So far, no problems except with high mite count which I think resolved itself, either because of a dearth period or because the bees were finally regressed to small cell.

Have you ever had AFB in a hive and how have you dealt with it?
I have never had the AFB, but during the 80s I helped a local beek that managed 2,000-3,000 for a migratory beek. Upon the trip back to Texas in the fall we discovered some colonies with foulbrood [we concluded AFB was from stress of the trip, thereby putting the bees in a weakened condition]. We isolated these colonies to a different location [don't remember the number but probably in the twenties]. We then treated with terramycin mixed with powdered sugar. Treated each colony 3-4 times every 3-4 days [as I recall]. Cleared up the problem with no after affects.

Kindest Regards
Danny
 

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Discussion Starter · #9 ·
It seems from your responses that the key to successfully managing bees without chemical treatments is preventative care. This takes the form of adequate nutrition, awareness of any disease/pest problem within the hive followed up by an appropriate non chemical response, and regionally adapted and disease resistant stock.

Are most of you breeding your own stock from the hives which survive/thrive under your management and in your own climate? That will not be an option for me this year at least and I am wondering how to assess my various options in purchasing bees.

The are several local beekeepers who raise nucs in my area. What sort of questions should I be asking before I make a purchase? Should I look for a supplier of package bees? How do I evaluate the authenticity of any claims made by growers? High yields, while desirable, is not the most important concern for me.

J
 

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buzzbuzz, I myself am in an expansion mode. Entering my fifth season of expansion. I do this by purchasing nucs (started with packages, nucs build up quicker, if I can get them) and queens for splits. I also split my colonies each spring. Last year, by getting the right queens at two different times in the summer, I actually split one colony 3 times. Only got 20 pounds surplus off it by season's end, but I was going for increase.

My suspicion is that the key to treatment free are the bees themselves. Do research, and you'll find those strains that will probably work for you in your locale. There are several resistant strains out there, and some people seem to think that having a genetic mix in your apiary gives you a stronger colony. Except for the Russians. When they breed with other strains, it appears to dilute their strengths. I'll know more about that in a few years... LOLOL

After a few years of expanding with the right queens (for splits) and nucs or packages, you'll have a good genetic mix in your drone population when you go to rear your own queens, or let your bees rear them.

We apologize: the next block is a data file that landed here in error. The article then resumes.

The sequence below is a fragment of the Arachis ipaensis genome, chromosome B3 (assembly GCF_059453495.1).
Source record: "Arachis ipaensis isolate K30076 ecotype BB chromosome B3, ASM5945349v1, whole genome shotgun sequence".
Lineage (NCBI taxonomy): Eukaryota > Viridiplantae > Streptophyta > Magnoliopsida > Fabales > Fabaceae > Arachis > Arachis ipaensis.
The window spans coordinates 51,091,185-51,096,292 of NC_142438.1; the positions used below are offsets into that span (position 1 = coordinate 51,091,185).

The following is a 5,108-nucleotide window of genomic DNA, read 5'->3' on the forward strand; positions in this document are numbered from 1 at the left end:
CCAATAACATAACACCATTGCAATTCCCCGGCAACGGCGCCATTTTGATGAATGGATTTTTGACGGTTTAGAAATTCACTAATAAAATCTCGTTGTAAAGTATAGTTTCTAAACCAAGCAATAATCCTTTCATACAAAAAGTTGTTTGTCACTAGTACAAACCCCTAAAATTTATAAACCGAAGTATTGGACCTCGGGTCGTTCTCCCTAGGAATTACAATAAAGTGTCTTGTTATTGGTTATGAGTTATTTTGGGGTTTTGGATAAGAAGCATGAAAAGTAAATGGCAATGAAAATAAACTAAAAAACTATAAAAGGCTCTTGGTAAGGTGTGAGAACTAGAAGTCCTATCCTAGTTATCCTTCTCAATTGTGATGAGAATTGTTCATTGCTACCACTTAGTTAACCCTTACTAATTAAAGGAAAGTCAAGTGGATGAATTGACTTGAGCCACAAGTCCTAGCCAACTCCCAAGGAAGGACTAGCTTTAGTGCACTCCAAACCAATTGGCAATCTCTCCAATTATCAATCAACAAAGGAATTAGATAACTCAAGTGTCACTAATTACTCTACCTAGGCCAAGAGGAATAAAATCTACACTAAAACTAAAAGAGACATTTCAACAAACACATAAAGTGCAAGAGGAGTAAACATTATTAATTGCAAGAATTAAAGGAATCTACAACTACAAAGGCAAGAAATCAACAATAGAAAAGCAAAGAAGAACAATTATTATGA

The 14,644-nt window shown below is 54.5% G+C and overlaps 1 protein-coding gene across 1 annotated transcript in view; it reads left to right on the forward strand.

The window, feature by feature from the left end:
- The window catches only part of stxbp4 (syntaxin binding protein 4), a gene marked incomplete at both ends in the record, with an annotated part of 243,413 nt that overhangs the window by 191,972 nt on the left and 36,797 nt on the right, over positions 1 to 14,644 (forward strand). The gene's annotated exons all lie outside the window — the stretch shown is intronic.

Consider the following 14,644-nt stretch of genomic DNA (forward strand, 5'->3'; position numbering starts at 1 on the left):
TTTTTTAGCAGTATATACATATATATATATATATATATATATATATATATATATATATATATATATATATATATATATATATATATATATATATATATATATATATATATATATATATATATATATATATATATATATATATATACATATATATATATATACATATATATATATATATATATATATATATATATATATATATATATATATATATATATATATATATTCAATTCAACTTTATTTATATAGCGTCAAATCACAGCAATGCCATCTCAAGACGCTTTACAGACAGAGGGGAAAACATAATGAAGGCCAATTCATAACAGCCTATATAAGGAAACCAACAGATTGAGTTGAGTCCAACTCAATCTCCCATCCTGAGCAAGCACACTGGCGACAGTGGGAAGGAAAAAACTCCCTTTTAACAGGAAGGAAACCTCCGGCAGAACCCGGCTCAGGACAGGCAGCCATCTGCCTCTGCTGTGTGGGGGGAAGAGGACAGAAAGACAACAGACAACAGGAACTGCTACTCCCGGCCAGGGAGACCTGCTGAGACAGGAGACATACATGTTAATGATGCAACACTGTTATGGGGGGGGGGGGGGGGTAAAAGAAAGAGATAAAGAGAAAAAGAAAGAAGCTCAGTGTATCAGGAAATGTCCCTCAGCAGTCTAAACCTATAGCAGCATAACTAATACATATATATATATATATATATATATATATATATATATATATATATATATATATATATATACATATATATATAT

I wish you well!
Steven
 

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I'm not sure how "no treatments" is perceived. Is this just not using miticides and antibiotics or are we talking about no pollen subs, no HFCS, no fumagillin?

I have some hives I don't treat chemically. I'm more interested in their rate of survival and mite resistance. It's a very small percentage of the hives I keep, largely ferals. You ask, "What do you do if you encounter a problem?"

Well, these hives go untreated so the answer is, "Nothing." That's what makes them "untreated." As soon as I treat, they fail the criteria of being "untreated." I'm looking for bees that survive the problems without my chemical intervention.

However, I "treat" these hives with pollen subs and supplemental feeding. Does that count? I have a number of hives in which I add essential oils and grease patties. Technically, these are treatments, too.

I'm not trying to be a stick-in-the-mud about these things. I'm not sure how we're clarifying our terms.

Grant
Jackson, MO
 

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what works for me in florida might not work for you with shorter growing seasons your winter arrives very fast and mine almost never comes, so you should take what I say with a grain of salt, you should talk to those local beekeepers there is a lot of good info there
I would ask if they treat and what with and then you make the call, and I would buy from multiple sources to keep a good mix, then hope for the best, but if you put enough thought into it, it will work out
Bob
 

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I'm not trying to be a stick-in-the-mud about these things. I'm not sure how we're clarifying our terms.
I fear that is part of the confusion. Treatment Free means different things to different people, apparently depending upon the degree of intervention they practice. That's why, from my perspective, when someone says they're "treatment free" I always like to have them tell me what they're doing and not doing.
Regards,
Steven
 

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Treatment Free means different things to different people, apparently depending upon the degree of intervention they practice. That's why, from my perspective, when someone says they're "treatment free" I always like to have them tell me what they're doing and not doing. -StevenG